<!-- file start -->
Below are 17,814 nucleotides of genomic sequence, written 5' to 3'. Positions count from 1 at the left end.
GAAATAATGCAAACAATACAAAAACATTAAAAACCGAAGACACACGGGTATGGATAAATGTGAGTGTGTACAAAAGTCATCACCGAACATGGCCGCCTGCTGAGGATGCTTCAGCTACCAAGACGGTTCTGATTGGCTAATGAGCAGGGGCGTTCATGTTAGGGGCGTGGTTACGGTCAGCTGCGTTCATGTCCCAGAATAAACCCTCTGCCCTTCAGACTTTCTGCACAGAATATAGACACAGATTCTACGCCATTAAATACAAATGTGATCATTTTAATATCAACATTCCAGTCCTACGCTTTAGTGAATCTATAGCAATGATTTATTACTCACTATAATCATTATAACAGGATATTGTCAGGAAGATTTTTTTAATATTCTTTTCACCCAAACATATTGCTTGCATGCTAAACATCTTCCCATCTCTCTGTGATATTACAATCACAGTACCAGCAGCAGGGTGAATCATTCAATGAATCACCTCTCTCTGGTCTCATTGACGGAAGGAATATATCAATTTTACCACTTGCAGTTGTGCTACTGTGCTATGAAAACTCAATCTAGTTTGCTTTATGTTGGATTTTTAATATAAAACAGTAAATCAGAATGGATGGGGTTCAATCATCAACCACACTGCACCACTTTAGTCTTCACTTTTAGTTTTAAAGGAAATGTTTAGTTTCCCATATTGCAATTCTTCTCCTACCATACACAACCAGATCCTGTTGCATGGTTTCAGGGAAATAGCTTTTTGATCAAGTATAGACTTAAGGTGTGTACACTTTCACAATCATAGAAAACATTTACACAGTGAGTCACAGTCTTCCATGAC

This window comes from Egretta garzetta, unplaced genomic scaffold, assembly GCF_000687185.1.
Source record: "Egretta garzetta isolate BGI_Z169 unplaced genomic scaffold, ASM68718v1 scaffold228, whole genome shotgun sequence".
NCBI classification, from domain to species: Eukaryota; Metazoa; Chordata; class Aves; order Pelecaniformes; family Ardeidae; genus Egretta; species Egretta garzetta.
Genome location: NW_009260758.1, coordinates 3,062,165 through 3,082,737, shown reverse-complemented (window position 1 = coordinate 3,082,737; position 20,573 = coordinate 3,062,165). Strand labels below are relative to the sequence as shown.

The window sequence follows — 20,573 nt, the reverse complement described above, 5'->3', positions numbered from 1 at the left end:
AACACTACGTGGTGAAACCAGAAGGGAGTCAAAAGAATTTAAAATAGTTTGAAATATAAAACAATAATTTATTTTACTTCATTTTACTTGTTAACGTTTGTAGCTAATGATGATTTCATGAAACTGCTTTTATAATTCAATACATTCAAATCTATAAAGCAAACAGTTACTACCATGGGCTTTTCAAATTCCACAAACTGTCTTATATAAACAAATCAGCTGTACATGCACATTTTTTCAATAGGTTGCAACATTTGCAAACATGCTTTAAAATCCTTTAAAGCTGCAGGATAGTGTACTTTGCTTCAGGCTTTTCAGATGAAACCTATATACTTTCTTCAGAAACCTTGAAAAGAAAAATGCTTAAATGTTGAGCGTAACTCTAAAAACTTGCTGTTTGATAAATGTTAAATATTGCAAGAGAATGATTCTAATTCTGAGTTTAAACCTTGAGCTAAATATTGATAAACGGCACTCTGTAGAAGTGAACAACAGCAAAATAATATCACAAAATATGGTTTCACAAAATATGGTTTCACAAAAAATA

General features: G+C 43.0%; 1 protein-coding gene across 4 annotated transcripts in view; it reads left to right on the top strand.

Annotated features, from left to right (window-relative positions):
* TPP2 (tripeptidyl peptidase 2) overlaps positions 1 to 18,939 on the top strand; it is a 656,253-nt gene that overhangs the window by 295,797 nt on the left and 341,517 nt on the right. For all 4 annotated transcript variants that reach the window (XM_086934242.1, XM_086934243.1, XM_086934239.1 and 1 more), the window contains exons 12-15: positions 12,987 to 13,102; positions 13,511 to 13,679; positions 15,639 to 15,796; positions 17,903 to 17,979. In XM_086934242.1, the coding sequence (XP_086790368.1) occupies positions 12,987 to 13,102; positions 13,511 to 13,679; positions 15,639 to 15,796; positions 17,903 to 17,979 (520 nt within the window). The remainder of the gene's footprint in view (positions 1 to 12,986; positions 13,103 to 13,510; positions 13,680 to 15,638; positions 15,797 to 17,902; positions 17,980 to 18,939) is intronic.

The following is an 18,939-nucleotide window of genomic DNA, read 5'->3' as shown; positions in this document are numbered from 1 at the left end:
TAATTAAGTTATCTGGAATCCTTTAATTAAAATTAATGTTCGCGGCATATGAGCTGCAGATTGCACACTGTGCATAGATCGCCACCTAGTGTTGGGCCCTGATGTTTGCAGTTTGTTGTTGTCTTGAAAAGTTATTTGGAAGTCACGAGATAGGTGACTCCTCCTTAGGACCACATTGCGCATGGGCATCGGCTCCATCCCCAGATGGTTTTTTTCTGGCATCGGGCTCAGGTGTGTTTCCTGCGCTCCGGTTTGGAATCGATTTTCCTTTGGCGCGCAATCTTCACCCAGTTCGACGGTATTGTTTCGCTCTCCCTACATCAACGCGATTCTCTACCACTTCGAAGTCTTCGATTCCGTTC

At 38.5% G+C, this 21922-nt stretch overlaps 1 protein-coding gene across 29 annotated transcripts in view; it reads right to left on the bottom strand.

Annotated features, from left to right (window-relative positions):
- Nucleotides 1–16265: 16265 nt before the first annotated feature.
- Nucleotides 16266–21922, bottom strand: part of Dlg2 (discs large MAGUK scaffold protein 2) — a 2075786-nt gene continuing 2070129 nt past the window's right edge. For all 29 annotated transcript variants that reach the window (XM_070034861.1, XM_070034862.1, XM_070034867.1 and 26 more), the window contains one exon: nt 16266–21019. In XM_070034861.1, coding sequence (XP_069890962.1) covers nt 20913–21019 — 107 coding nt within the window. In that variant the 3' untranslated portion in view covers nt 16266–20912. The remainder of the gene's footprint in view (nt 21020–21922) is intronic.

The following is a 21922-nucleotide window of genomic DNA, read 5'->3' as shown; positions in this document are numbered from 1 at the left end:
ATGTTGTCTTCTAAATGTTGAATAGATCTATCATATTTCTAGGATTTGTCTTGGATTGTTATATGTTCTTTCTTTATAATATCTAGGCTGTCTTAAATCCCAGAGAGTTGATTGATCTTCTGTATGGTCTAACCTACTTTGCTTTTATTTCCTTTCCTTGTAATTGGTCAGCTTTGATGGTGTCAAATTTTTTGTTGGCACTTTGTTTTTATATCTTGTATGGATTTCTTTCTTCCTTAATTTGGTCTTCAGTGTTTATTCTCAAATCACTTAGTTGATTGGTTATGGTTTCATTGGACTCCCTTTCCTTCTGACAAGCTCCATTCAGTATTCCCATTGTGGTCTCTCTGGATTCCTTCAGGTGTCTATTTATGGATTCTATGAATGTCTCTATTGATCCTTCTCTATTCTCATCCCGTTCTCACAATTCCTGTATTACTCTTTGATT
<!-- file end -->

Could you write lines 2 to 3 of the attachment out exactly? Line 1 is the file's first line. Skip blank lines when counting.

GAAATAATGCAAACAATACAAAAACATTAAAAACCGAAGACACACGGGTATGGATAAATGTGAGTGTGTACAAAAGTCATCACCGAACATGGCCGCCTGCTGAGGATGCTTCAGCTACCAAGACGGTTCTGATTGGCTAATGAGCAGGGGCGTTCATGTTAGGGGCGTGGTTACGGTCAGCTGCGTTCATGTCCCAGAATAAACCCTCTGCCCTTCAGACTTTCTGCACAGAATATAGACACAGATTCTACGCCATTAAATACAAATGTGATCATTTTAATATCAACATTCCAGTCCTACGCTTTAGTGAATCTATAGCAATGATTTATTACTCACTATAATCATTATAACAGGATATTGTCAGGAAGATTTTTTTAATATTCTTTTCACCCAAACATATTGCTTGCATGCTAAACATCTTCCCATCTCTCTGTGATATTACAATCACAGTACCAGCAGCAGGGTGAATCATTCAATGAATCACCTCTCTCTGGTCTCATTGACGGAAGGAATATATCAATTTTACCACTTGCAGTTGTGCTACTGTGCTATGAAAACTCAATCTAGTTTGCTTTATGTTGGATTTTTAATATAAAACAGTAAATCAGAATGGATGGGGTTCAATCATCAACCACACTGCACCACTTTAGTCTTCACTTTTAGTTTTAAAGGAAATGTTTAGTTTCCCATATTGCAATTCTTCTCCTACCATACACAACCAGATCCTGTTGCATGGTTTCAGGGAAATAGCTTTTTGATCAAGTATAGACTTAAGGTGTGTACACTTTCACAATCATAGAAAACATTTACACAGTGAGTCACAGTCTTCCATGAC

This window comes from Egretta garzetta, unplaced genomic scaffold, assembly GCF_000687185.1.